Tag Archive | women

Annie Lennox-Woman Of The Year 2010

I was supposed to be working in Scotland this week, but my best-laid plans were thwarted by the weather. Disappointed that I’m missing out on seeing my friends and doing some funky Christmas shopping in Edinburgh, I realised that I still need my Scottish fix.  So, here we have a tribute to the great Annie Lennox, a true modern-day Scottish heroine and a huge inspiration to me.

Most people associate Annie Lennox with great music, dynamic on-stage performances and spiky hair. But there is more to this amazing woman than her incredible musical talent and she is an awesome role model for women everywhere who want to make a difference.

Annie has been voted the Barclays’ Bank Woman Of  The year, and GQ’s Charity Woman Of  The Year for 2010 in recognition for the work and active campaigning she does for a number of charities focussing  primarily on peace, poverty and the one closest to her heart, women’s struggle against HIV/AIDs in Africa. The facts and statistics for HIV/AIDs in Africa are astonishing;

At the end of 2009 there were an estimated 22.5 million people living with HIV in sub-Saharan Africa (the part below the Sahara desert), and 460,000 in North Africa and the Middle East. AIDS is now the leading cause of death in sub-Saharan Africa – killing an estimated 1.3 million people in 2009 alone.

Life expectancies have fallen below 51 years in some African countries due to AIDS, which is lower than they were in the 1970s. Most AIDS deaths occur among young adults, and these deaths have a devastating effect on families, communities and economies. The epidemic is wiping out development gains, orphaning millions of children, fuelling the spread of other diseases (including tuberculosis), and even threatened to undermine national security in highly-affected societies. (Courtesy of AVERT)

It is usually the women who have to pick up the pieces and try to keep their families together, often whilst suffering symptoms themselves and it is for these victims of the HIV/AIDs epidemic that Annie Lennox fights so tirelessly.

Annie set up the fund raising SING Campaign-a voice for HIV/AIDS women and children as part of her Annie Lennox Foundation. The money raised by SING helps prevent the spread of HIV in South Africa. But the awareness that SING raises in countries all around the world is just as important. One of SING’s aims is to increase global action to support infected and affected women and children, especially in the UK.

                        

June  2010 was also when Annie was named as the UNESCO Goodwill Ambassador for AIDs and I’m sure that she will relish the challenge and opportunities that the role will bring to her campaign of raising awareness of HIV/AIDs. It will be a long, long haul fraught with difficulties but this woman has all the qualities required to galvanise global support for this cause.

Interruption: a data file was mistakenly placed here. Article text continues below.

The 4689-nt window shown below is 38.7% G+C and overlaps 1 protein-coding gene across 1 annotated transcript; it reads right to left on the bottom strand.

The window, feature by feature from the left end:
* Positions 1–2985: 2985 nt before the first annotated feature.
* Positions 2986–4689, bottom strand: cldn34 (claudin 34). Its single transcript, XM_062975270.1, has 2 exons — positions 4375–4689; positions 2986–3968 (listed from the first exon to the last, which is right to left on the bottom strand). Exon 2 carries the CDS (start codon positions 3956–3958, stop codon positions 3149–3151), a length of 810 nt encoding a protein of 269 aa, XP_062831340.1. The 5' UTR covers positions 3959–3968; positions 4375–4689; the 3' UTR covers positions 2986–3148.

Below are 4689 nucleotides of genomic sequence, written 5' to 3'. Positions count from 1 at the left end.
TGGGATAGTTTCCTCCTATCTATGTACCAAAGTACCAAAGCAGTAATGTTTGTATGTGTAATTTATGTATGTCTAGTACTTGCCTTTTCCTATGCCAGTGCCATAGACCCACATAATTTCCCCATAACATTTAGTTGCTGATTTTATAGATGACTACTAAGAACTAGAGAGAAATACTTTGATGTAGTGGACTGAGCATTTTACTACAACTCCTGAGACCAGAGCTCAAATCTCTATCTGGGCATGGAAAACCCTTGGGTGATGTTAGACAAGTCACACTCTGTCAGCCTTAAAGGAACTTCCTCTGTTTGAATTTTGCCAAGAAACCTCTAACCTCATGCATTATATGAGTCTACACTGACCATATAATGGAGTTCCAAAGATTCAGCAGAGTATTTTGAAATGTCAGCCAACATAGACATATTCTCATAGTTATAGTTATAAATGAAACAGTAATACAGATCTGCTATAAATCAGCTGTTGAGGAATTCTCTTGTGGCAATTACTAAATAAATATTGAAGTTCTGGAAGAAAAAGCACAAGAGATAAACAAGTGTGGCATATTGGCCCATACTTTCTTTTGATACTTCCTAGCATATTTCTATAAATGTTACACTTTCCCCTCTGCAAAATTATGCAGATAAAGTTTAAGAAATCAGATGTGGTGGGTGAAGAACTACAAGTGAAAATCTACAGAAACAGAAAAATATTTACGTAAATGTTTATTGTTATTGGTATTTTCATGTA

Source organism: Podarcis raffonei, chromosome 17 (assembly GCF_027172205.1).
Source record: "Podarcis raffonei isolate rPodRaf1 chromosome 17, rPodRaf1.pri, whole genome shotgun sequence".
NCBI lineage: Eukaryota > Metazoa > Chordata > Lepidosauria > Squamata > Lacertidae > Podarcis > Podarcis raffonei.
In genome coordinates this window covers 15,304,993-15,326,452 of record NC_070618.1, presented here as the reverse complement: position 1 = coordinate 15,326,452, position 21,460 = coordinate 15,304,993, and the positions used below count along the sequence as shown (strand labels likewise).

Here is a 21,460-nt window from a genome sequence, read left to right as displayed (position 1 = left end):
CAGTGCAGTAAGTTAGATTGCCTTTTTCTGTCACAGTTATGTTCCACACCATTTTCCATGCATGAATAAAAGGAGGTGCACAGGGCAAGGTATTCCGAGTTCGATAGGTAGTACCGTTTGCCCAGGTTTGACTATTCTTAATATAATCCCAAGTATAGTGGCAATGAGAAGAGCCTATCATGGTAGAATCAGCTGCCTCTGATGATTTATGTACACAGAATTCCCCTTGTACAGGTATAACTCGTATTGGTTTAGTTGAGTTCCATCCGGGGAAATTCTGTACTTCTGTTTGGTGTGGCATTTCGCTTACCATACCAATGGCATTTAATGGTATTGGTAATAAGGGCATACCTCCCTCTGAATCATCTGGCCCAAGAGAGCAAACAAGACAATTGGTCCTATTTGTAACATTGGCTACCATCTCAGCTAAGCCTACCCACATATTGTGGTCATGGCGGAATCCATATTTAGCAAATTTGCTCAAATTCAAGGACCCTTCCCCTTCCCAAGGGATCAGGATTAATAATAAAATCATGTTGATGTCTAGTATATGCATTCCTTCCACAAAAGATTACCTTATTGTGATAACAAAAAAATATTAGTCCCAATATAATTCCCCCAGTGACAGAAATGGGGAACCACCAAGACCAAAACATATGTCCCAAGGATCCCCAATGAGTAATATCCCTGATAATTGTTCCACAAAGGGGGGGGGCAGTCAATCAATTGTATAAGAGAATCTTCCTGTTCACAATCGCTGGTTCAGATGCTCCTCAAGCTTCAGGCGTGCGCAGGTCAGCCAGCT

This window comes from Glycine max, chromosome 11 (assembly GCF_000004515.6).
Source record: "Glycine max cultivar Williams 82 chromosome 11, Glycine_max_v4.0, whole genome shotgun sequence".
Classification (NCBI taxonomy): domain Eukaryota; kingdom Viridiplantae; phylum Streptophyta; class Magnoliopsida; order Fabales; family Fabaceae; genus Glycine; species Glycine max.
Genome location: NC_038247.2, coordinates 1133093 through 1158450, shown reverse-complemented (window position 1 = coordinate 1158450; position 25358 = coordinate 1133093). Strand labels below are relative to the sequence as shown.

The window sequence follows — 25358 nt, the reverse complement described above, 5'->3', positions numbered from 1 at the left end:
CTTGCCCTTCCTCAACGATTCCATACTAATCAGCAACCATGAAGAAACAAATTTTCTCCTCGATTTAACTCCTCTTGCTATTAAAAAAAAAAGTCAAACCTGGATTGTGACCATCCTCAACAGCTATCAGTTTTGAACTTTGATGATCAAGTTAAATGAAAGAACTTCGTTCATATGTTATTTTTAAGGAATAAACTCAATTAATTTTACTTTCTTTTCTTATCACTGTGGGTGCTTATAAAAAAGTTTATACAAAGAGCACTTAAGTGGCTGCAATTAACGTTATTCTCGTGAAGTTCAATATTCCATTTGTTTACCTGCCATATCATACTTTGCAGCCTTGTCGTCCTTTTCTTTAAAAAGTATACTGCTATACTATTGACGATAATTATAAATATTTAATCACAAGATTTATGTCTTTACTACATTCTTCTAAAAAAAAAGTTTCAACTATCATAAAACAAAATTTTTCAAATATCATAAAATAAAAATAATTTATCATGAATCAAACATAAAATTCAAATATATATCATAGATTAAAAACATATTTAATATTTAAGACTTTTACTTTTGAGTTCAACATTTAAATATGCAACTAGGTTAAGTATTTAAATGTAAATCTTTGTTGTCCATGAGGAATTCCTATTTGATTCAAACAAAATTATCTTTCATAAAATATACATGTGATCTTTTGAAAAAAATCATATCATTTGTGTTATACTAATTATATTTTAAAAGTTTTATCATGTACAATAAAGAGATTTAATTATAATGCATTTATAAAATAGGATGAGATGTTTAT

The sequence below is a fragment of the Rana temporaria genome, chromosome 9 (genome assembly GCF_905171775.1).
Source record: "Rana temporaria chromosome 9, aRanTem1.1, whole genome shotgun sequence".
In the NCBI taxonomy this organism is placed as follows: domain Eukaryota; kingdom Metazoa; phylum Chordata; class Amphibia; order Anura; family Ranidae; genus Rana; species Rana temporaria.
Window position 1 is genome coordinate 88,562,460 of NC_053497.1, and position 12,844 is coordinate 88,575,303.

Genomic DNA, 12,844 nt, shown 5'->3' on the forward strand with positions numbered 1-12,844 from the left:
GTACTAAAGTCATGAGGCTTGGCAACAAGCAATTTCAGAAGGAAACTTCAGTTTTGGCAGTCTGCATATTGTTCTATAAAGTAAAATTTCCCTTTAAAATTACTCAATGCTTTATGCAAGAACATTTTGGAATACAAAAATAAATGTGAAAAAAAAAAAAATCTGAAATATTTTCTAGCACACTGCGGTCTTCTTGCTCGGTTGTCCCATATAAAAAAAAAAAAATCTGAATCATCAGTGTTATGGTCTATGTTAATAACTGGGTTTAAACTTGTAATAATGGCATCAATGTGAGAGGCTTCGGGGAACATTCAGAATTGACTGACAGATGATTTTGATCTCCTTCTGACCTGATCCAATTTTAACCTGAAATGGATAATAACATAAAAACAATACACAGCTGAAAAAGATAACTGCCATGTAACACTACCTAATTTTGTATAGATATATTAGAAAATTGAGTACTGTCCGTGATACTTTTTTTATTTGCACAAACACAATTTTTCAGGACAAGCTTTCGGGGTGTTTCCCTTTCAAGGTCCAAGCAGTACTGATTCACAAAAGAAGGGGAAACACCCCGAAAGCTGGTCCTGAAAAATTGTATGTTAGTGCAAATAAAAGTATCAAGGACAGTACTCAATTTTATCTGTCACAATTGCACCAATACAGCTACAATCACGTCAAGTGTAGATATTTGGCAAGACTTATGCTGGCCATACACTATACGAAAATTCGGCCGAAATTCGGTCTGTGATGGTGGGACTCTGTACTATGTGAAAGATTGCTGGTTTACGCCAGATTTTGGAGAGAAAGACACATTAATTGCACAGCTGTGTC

Go Annie and Good Luck

You may also like;

Christmas Cornucopia-Annie’s new album

Annie Lennox Blog

The Big Issue 22 Nov 2010-Interviews with strong women

Iran-What do I wear?

One of the concerns for Western women travelling to an Islamic country such as Iran is what to wear so that you respect the culture, but also keep cool in the mid-day heat which can reach 90+ degrees at certain times of the year. I did some research and found that loose clothing which hides the shape or form of your contours reaches your wrists and covers down to your ankles is recommended and is certainly obligatory for those visiting mosques. All this is in addition to a headscarf which must be worn at all times in public places. If however, you turn up at a mosque and you are considered to be inadequately modest, you will be offered a chadoor to wear during your visit. This is quite common for Western vistors and once inside the mosque, you will blend in with everyone else and any feelings of  self-consciousness will disappear very quickly.

I took plenty of scarves of all colours with me. It is not necessary to wear black although you will tend to attract attention if you go for the more adventurous designs. If you are fair-haired, or fair-skinned like me, also be prepared to be stared at in an inquisitive, polite way. It may take you a while to get used to but I never felt any malice or distain in those glances; merely curiosity.

Wearing a chadoor properly and for long periods however takes some practice and I quickly found that the best way for a novice to keep cool whilst dressing appropriately was to invest in a manteau. A manteau is a long, button-up coat-dress which can be worn on its own when hot, or over normal clothing when cooler. As it was 90+ degrees at times, I chose a black cotton version which was very simple and easy to wear. Mine cost a mere £9 and was THE bargain of my holiday.

 A manteau with headscarf is all you need as long as you cover your ankles with long skirt, trousers, leggings or dark tights/pop-socks. Could it be more simple?  Hurrah for the Manteau!